Conflict Coaching

Dealing With the Times of Struggle

Sometimes, even the best will of differing parties isn’t enough to see us through times of conflict and struggle. Whether dealing with workplace conflict, social hostilities, or other forms of lack of accord, having someone to moderate, negotiate and provide instruction in the skills of reconciliation is good. Finding a coach to help carry a corporation, community, or couple through hard times and tough fights isn’t easy, but it may make a difference in the outcome.

A new approach to conflict:

  • History of conflict management
  • Coaching is a new philosophy
  • Finding a professional coach

Professional mediation is nothing new. From our earliest days, our leaders have chosen diplomats, religious figures, policing agents, and more to provide oversight and control, and to manage disputes peacefully and productively.

The last century saw the development of the formal classification of mediators. Working in labor-management disputes, communities in crisis, providing intervention in everything from political melt-downs to hostage crises, mediation became a matter of skill, much in demand and much admired.
There was only one problem: a mediator came, did his or her work, and left. The conflicting parties didn’t learn to communicate with each other; they learned to communicate under the supervision and guidance of the mediator. Indeed, they often didn’t communicate with anyone but the mediator.

Finding a New Way

While this “Lone Ranger” approach can be very effective in emergencies, or one-time events, many conflicts are of long-standing, with permanently embedded participants. Labor and management may come into direct confrontation over a contract renewal, but they deal with each other – and struggle with each other – on a daily basis. Neither can leave, and neither will. Further, their needs, goals, and expectations can never be identical.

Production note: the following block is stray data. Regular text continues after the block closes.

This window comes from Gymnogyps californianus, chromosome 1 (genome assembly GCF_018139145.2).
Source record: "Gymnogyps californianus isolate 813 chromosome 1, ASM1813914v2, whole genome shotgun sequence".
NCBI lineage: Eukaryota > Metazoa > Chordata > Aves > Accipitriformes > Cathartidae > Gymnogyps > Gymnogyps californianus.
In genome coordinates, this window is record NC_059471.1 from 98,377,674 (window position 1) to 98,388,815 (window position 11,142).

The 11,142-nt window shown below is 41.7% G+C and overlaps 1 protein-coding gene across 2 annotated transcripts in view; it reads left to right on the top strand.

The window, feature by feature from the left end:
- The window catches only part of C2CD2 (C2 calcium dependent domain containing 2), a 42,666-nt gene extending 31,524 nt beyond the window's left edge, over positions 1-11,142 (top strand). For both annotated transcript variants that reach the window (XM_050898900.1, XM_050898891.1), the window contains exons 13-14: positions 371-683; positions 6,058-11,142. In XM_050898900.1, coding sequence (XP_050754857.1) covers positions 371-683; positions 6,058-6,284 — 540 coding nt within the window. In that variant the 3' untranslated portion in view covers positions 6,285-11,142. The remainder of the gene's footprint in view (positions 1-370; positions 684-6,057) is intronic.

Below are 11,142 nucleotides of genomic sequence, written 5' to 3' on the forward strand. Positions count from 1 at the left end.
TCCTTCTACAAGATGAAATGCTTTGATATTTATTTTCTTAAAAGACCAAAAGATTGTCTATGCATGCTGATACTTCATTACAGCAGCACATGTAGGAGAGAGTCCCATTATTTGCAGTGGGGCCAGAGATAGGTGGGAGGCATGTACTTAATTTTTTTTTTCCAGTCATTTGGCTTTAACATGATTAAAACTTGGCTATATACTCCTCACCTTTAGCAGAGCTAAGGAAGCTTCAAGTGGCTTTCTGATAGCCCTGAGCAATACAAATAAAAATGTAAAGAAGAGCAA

This sort of permanent Catch-22 exists in thousands of forms, and must be dealt with regularly. Most of us experience at least one type of ongoing conflict of belief, attitude, interest or expectation. Few of us know how to deal with it without giving up our own stance, or disrespecting those who hold other positions.

Conflict coaching is aimed at teaching the skills of communication, compassion, and reconciliation, along with basic negotiating skills, and personal disciplines that can help keep a difficult situation from flaring out of control. A skilled conflict coach will work with participants in conflicted relationships to promote understanding, reasoned compromise, the ability to trade losses for gains, styles of communicating respect, and more.

When a Lone Ranger mediator rode out of town, the problems stayed behind with him, repaired only insofar as a simple one-shot fix could accomplish. When a conflict coach leaves, he or she leaves a community that has greater skills, a better understanding of each faction’s most pressing necessities, and they have methods and approaches to continue the work the coach began.

Finding a Great Coaching Pro

There are many ways a community, company, or other group needing conflict coaching can locate skilled conflict coaches. When looking for a conflict coach, a good place to start is with a mediating professional organization like the ACR, (Association for Conflict Resolution). In many cases, these associations can refer you to great pros, or at least provide you with rosters of trained professionals qualified for membership.

Another approach is to draw on the skills and background information of a good counseling referral service. These agencies have the skills, and access to the information, that lets them provide you with a selection of capable professional coaches who can respond to the needs of you and your community


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